Yes, the 1963, 1964, 1965, 1966, 1967 Chevrolet Chevy II Nova SS did follow Ford -- and for 1964, a V-8 became official: the 195-bhp Turbo-Fire 283, priced at $108.
Amazingly, the sport coupe and convertible (and Super Sport options) were dropped. Protests brought the Super Sport back in hardtop coupe form by midyear, but the ragtop was gone for good.
Thin body-peak moldings went on SS coupes, and the rear cove was silver-colored. Inside were front bucket seats and a console-mounted gearshift, for either the Powerglide automatic or -- yes, there it was -- a four-speed for the V-8. More than one-third of this year's sport coupes had the SS option.
"Despite its new vigor," ads declared, "it's still a nice, quiet, sturdy, sensible, unpretentious car. With sharper teeth." Full-throat screamers these were not, even with V-8 power. Motor Trend managed only an 11.3-second time to 60 mph with the 195-bhp engine. Additional vigor could be ordered for 1965 in the form of a 327-cid V-8, churning up 250 or 300 horsepower.
A mild face-lift produced a cleaner front end with bumper-mounted signal lamps. A more potent version of the 283 arrived at midyear, with dual exhaust pipes helping to whip up 220 horsepower. Even so, Super Sport production slipped to 9,100.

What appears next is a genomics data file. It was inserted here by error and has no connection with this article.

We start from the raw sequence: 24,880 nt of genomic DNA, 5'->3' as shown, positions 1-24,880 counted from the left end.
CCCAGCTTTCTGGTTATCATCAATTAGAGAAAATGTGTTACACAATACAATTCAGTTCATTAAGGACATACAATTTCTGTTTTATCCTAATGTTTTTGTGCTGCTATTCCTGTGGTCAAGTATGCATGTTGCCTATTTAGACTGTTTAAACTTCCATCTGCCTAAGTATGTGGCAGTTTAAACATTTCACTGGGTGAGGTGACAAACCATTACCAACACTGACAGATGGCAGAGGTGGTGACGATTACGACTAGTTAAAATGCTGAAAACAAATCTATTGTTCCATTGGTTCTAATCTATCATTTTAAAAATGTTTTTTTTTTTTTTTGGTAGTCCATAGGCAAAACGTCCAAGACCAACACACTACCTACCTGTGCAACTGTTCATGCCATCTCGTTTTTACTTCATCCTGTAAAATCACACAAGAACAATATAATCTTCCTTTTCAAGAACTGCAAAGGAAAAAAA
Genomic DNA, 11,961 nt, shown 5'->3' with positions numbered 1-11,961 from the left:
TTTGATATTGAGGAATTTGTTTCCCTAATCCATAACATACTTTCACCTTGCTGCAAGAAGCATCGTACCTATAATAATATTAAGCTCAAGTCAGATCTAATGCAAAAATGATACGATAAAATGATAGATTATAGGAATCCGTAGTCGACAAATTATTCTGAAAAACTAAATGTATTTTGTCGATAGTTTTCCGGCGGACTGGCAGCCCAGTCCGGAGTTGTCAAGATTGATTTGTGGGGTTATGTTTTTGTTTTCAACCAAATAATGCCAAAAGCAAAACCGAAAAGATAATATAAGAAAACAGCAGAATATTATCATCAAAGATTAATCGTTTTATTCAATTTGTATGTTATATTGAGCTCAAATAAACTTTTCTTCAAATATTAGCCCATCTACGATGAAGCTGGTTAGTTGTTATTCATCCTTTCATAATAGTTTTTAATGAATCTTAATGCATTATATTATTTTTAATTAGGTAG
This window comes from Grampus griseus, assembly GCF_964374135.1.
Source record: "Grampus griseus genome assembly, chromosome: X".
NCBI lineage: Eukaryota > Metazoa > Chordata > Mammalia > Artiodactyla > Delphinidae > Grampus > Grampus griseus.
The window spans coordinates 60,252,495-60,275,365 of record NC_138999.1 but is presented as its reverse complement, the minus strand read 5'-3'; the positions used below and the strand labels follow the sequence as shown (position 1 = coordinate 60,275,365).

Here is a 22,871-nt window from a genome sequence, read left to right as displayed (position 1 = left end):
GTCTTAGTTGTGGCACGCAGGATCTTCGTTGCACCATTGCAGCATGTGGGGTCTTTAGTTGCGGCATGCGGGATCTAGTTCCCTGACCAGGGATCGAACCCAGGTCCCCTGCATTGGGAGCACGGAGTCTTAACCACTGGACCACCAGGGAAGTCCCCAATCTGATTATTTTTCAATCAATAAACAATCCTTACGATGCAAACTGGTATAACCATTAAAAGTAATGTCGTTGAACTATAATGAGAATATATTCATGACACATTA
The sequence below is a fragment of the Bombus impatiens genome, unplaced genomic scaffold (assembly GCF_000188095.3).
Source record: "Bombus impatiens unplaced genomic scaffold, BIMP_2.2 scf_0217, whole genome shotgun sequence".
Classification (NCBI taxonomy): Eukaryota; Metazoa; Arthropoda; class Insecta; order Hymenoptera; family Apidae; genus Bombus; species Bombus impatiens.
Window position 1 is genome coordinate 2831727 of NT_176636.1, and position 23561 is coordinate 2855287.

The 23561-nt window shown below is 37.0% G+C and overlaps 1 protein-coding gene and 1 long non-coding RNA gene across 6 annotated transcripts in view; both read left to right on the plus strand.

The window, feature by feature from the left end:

Extensive restyling for 1966 gave the series a sharp-edged, masculine look appropriate with the changing times, accented by a semi-fastback roofline taper and angular rear end. Strato-bucket front seats were part of the $159 SS package, which included console shift. A tachometer was optional; other gauges were not.
As before, the SS package came with any powertrain, except the four-cylinder. Two tougher versions of the 327 emerged: one cranking out 275 bhp, the other tweaked to 350. A close-ratio four-speed gearbox was available with that top powerplant, but not Powerglide automatic.
In five years, the Chevrolet Chevy II Nova SS had grown from a mild-mannered utility vehicle to one of the hottest street performers, capable of traveling to 60 in 7.2 seconds -- provided that the assertive 327 was installed.
Even the milder 327 with Powerglide did the trick in 8.6 seconds. All this potential must have struck a chord with the public, as Super Sport sales more than doubled.
Elation had to be short-lived, as SS production for 1967 slumped back to 10,100. A black-out grille and visored headlights weren't enough to lure customers -- some of whom were moving upward to Chevelle's SS and its 396-cid potential.
Loss of the 350-bhp 327 didn't help. Super Sports would continue as the Nova line gained a massive revamping for 1968; but the SS mystique edged over to the bigger Chevrolets for its final years.
For 1963-1967 Chevrolet Chevy II Nova SS specifications, go on to the next page.